Ahmad Bin Shafar, CEO, Empower, said: “We are working hard to serve the pioneering real estate projects, and we aim to provide all residential, commercial and entertainment facilities and sectors in the emirate of Dubai with district cooling services of sustainable international standards. This emphasizes the pioneering role Dubai plays with regards to reducing carbon emissions, which comes in line with the directives of His Highness Sheikh Mohammed bin Rashid Al Maktoum, Vice President and Prime Minister of the UAE and Ruler of Dubai, may God protect him.”
Bin Shafar pointed out that adding the wasl1 project to Empower’s portfolio reflects the confidence real estate developers and dealers have in the reliable services it provides. He added that the association with the project also enhances its role in providing more quality cooling services with 50% less energy consumption, compared to the currently used traditional refrigeration services.
Empower reveals AED 901 million net profit in 2020
According to Empower, performance in a nutshell
- Total cooling capacity crossed 1,640,000 RT, maintaining the position of the largest district cooling provider in the world
- Over 140,000 customers
- Total energy saving AED 3.4 billion in 2020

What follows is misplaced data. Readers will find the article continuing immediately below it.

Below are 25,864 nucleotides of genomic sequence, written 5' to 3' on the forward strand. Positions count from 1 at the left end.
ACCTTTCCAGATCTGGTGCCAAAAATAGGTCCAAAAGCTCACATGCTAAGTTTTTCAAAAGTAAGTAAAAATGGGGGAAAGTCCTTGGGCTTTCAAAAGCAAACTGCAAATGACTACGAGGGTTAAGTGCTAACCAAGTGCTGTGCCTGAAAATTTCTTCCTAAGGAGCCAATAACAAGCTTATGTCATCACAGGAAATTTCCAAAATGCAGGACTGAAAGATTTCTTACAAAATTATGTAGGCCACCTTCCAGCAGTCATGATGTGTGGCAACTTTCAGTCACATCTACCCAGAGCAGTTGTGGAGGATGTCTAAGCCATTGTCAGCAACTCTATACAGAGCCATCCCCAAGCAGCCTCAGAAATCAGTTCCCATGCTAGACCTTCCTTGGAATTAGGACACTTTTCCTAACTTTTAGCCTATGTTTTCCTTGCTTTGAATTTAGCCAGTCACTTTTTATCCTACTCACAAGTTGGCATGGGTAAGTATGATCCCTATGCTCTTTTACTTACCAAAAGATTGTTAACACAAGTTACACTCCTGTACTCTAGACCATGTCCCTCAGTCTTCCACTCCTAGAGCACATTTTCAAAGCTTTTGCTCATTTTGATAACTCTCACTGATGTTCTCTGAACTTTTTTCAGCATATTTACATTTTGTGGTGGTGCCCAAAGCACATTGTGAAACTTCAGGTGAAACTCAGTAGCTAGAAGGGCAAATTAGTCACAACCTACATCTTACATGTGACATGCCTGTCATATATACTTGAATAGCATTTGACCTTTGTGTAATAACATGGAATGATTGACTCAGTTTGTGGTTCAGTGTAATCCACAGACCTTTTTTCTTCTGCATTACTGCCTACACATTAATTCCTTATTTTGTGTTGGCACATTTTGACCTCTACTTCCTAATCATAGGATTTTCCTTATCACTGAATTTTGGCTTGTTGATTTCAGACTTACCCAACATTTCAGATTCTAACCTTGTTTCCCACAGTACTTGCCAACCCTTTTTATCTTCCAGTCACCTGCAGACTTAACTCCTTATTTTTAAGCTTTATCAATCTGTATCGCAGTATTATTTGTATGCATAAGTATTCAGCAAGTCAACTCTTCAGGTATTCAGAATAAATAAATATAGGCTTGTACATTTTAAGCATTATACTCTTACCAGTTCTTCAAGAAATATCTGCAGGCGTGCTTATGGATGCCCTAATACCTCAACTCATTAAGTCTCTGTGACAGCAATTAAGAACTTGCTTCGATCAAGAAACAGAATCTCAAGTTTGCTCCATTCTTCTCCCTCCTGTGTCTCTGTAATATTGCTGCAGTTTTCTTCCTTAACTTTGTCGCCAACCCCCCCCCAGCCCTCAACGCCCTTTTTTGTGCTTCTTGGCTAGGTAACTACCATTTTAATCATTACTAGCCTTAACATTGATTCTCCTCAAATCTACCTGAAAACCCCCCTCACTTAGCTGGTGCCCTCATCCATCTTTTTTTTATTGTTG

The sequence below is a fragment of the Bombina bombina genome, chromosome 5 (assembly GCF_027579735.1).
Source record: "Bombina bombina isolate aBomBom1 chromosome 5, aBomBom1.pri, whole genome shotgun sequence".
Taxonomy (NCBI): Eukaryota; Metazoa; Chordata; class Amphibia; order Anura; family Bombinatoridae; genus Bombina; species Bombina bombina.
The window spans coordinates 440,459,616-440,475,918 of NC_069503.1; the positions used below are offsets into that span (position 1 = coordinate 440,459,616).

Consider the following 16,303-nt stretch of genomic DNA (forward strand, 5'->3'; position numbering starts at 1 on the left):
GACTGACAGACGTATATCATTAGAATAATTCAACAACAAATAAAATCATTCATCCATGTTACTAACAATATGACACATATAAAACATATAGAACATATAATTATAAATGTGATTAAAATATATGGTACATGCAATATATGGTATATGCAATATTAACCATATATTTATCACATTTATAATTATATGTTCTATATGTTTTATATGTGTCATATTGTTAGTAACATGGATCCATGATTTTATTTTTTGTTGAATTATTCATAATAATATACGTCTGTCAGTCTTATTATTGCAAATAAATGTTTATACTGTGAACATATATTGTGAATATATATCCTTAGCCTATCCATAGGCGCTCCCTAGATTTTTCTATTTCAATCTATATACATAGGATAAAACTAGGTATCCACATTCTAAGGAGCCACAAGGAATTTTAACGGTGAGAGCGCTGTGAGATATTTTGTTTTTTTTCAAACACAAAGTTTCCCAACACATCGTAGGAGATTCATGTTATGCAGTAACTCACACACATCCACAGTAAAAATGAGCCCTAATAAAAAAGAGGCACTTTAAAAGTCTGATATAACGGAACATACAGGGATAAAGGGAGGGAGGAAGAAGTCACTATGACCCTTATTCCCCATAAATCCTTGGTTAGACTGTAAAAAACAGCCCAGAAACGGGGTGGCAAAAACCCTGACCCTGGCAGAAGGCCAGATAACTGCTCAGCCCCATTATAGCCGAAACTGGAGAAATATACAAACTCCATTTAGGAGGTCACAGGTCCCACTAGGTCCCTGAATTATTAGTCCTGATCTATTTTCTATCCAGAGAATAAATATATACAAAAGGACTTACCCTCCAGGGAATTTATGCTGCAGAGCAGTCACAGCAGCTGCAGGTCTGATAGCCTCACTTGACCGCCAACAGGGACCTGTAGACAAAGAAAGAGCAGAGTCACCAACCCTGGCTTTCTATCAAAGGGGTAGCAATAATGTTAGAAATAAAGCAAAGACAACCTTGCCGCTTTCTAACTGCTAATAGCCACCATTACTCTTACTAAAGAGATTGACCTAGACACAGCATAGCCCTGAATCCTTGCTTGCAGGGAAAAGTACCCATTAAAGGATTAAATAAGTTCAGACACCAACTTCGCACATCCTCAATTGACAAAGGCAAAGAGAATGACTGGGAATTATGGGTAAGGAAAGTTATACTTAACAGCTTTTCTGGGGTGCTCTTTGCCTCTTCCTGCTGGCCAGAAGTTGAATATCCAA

- A total of 350.474 kilometres of district cooling networks
DUBAI, UAE, 20 January 2020: Emirates Central Cooling Systems Corporation (Empower) reported a net profit of AED 901 million, with a total revenue of AED 2.26 billion in 2020. Making the announcement through a Press release, Empower said its revenues grew by three per cent, with a net profit increase of 3.4% year-over-year (YoY). Empower added that the performance has been commendable, given the difficult economic conditions resulting from the global pandemic.
Commenting on Empower’s financial results at the annual press conference, Ahmad Bin Shafar, CEO, Empower, said: “2020 has been another successful year for Empower, with growth in its financial as well as operational performance, which is clearly evident from increase in revenues and net profit, additions in the number of district cooling plants, expansion of district cooling pipeline network, increase in customer base and the number of buildings connected with our district cooling services.”
According to Empower, the number of buildings it provides with its district cooling services exceeded 1,252, and the customer base has reached more than 140,000. The total cooling capacity has reached 1,640,000 Refrigeration Tons (RT) during 2020 that covered various projects, such as Deira Waterfront, Blue Waters, Jumeirah Group, Jumeirah Beach Residence, Dubai International Financial Centre, Business Bay, Dubai Healthcare City, Jumeirah Lake Towers, Palm Jumeirah, Discovery Gardens, Ibn Battuta Mall, Dubai Design District and International Media Production Zone, amongst others, the utility said.